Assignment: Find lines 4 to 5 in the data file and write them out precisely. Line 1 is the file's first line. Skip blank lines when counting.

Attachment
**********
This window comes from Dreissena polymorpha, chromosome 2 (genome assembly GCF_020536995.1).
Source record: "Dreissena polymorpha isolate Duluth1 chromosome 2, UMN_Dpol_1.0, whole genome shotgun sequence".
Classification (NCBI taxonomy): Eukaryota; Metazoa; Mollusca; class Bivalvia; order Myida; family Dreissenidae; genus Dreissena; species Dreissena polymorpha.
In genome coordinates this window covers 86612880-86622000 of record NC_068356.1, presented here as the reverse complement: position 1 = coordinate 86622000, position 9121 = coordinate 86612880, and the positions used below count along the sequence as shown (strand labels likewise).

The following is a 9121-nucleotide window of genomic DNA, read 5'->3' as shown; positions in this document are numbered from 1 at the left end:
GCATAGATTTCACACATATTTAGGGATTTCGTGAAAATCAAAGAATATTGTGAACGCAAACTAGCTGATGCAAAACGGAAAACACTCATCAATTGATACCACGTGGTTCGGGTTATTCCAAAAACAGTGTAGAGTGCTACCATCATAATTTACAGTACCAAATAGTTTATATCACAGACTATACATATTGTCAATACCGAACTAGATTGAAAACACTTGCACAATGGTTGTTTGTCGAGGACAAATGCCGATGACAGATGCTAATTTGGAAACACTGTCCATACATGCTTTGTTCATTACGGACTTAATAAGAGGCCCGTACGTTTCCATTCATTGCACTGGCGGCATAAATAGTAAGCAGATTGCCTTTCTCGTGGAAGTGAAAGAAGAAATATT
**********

In genome coordinates this window covers 86612880-86622000 of record NC_068356.1, presented here as the reverse complement: position 1 = coordinate 86622000, position 9121 = coordinate 86612880, and the positions used below count along the sequence as shown (strand labels likewise).

The following is a 9121-nucleotide window of genomic DNA, read 5'->3' as shown; positions in this document are numbered from 1 at the left end: